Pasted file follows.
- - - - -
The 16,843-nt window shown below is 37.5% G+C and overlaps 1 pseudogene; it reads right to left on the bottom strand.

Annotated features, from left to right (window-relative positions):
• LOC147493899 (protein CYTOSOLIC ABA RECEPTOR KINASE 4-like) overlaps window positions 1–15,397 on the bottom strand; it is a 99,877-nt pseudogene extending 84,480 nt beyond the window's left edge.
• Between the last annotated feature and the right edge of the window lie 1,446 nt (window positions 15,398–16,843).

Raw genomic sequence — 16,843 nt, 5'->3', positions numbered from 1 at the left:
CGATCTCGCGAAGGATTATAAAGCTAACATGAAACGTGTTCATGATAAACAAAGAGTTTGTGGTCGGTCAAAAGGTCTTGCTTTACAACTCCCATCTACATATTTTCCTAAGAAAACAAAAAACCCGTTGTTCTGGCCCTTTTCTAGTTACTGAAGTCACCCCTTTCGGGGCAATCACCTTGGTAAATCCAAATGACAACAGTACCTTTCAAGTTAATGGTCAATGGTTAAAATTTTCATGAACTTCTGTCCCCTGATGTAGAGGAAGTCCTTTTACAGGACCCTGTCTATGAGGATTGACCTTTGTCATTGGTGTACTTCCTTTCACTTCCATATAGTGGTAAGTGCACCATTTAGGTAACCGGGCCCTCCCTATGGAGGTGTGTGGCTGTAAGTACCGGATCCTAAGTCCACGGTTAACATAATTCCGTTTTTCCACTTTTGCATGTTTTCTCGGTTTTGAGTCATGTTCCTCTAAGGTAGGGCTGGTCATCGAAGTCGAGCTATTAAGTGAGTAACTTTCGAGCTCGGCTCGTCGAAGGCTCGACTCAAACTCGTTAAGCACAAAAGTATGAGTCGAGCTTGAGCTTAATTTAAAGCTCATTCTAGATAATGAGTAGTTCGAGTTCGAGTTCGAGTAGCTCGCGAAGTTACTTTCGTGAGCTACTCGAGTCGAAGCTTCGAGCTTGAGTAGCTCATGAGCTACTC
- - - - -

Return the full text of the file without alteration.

The 16,843-nt window shown below is 37.5% G+C and overlaps 1 pseudogene; it reads right to left on the bottom strand.

Annotated features, from left to right (window-relative positions):
• LOC147493899 (protein CYTOSOLIC ABA RECEPTOR KINASE 4-like) overlaps window positions 1–15,397 on the bottom strand; it is a 99,877-nt pseudogene extending 84,480 nt beyond the window's left edge.
• Between the last annotated feature and the right edge of the window lie 1,446 nt (window positions 15,398–16,843).

Raw genomic sequence — 16,843 nt, 5'->3', positions numbered from 1 at the left:
CGATCTCGCGAAGGATTATAAAGCTAACATGAAACGTGTTCATGATAAACAAAGAGTTTGTGGTCGGTCAAAAGGTCTTGCTTTACAACTCCCATCTACATATTTTCCTAAGAAAACAAAAAACCCGTTGTTCTGGCCCTTTTCTAGTTACTGAAGTCACCCCTTTCGGGGCAATCACCTTGGTAAATCCAAATGACAACAGTACCTTTCAAGTTAATGGTCAATGGTTAAAATTTTCATGAACTTCTGTCCCCTGATGTAGAGGAAGTCCTTTTACAGGACCCTGTCTATGAGGATTGACCTTTGTCATTGGTGTACTTCCTTTCACTTCCATATAGTGGTAAGTGCACCATTTAGGTAACCGGGCCCTCCCTATGGAGGTGTGTGGCTGTAAGTACCGGATCCTAAGTCCACGGTTAACATAATTCCGTTTTTCCACTTTTGCATGTTTTCTCGGTTTTGAGTCATGTTCCTCTAAGGTAGGGCTGGTCATCGAAGTCGAGCTATTAAGTGAGTAACTTTCGAGCTCGGCTCGTCGAAGGCTCGACTCAAACTCGTTAAGCACAAAAGTATGAGTCGAGCTTGAGCTTAATTTAAAGCTCATTCTAGATAATGAGTAGTTCGAGTTCGAGTTCGAGTAGCTCGCGAAGTTACTTTCGTGAGCTACTCGAGTCGAAGCTTCGAGCTTGAGTAGCTCATGAGCTACTC